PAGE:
A coerced signature is the same as no signature. It is not legal.

and some mothers never signed anything..some mother's names were forged.And some states didn't require the mothers to sign... they terminated them in court...and the judge signed the relinquishment.

Mothers who were abandoned by their own families, and violated by the gov't did not abandon their children. They were separated by "legal process" from their children...and everyone knew what was happening during the BSE. It was no secret.

Sandy Young said...

What M said is exactly what we have been saying for the longest time! Mothers, even BSE mothers, are computer savvy, even if they are NOT in reunion. They are reading, they are taking these words to heart. And, they are saying to themselves, "Who NEEDS this?!" At this time in our lives, who does?

Cassi said...

I have to say right off, I do not know, nor will I ever pretend to know the horrors you, and so many other women, faced during the dark times of the BSE - EMS.

My experience comes from the first wave of the "open adoption" lies. And I was, for some time, one of those "guilt-ridden" moms who believed I had to simply lie down and allow anyone and everyone to walk all over me, because I gave up my son and deserved no better than that.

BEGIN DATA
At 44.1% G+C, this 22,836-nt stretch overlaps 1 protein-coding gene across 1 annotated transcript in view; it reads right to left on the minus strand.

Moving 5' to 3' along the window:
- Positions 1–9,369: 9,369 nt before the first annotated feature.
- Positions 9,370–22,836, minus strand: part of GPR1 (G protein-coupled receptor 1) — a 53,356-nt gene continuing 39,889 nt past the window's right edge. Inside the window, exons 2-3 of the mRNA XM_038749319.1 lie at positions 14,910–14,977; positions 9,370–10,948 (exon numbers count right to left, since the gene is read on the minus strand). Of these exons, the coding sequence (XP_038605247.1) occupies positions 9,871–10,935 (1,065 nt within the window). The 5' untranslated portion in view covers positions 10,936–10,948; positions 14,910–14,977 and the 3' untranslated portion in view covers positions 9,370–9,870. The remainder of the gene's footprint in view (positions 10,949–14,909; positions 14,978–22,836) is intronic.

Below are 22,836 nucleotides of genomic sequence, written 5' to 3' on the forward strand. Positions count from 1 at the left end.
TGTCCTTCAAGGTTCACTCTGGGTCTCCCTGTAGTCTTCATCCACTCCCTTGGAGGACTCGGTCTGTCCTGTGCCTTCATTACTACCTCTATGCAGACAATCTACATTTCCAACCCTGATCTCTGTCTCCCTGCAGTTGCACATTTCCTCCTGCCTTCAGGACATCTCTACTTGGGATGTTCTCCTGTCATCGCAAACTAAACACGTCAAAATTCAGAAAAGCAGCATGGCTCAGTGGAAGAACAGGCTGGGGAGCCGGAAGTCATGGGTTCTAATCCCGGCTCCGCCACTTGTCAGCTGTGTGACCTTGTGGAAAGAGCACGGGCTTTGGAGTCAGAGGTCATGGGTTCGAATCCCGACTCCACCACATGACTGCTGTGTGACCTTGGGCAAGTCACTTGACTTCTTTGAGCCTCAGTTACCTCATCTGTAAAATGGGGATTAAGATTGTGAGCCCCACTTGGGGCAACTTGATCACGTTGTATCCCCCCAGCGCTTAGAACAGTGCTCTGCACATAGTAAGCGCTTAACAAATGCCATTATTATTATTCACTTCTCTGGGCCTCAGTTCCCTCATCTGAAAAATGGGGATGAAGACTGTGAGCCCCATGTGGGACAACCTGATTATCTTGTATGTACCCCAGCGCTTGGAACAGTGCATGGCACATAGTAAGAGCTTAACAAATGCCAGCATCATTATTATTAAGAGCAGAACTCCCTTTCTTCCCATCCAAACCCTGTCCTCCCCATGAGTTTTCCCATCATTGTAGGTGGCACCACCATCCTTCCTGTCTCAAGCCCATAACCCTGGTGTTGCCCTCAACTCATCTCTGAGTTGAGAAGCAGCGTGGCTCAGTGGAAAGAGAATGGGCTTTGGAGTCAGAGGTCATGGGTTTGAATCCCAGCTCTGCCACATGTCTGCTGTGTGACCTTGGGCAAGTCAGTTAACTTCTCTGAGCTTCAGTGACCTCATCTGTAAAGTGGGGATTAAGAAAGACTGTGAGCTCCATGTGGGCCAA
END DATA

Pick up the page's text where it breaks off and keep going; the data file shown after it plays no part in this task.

But, the thing is, I've learned, that even though what I faced was nothing compared to what you went through, I still don't have to give my flesh and blood to make up for what happened during my era. Yes, things changed and there were differences, but not an ounce of that makes me, or any other mother, worthy of being used, walked on and abused by anyone.

There are SO many adoptees I have a tremendous respect for, who I would do all I could to help if they needed it, stand at their side for whatever fight they might face.

But, as I have had to learn, as a mother from the years after the BSE - EMS, even though I didn't face the very worst of the outright violations used on mothers in that time, I still have just as much right to demand that I not be treated as a punching bag or allow anyone to demand from me sacrifices I would never willingly give to anyone, even my oldest son who I lost to adoption.

birthmothertalks said...

I contacted my daughter shortly after she turned 18 years of age. So far, I haven't seen anything close to anger or demanding information. If anything it's been the other way around. She just doesn't seem to ask or care about much at all. I found her through a social network and it's been really slow. While, it's been hard on me, because of the grief from years ago. It's also been really great.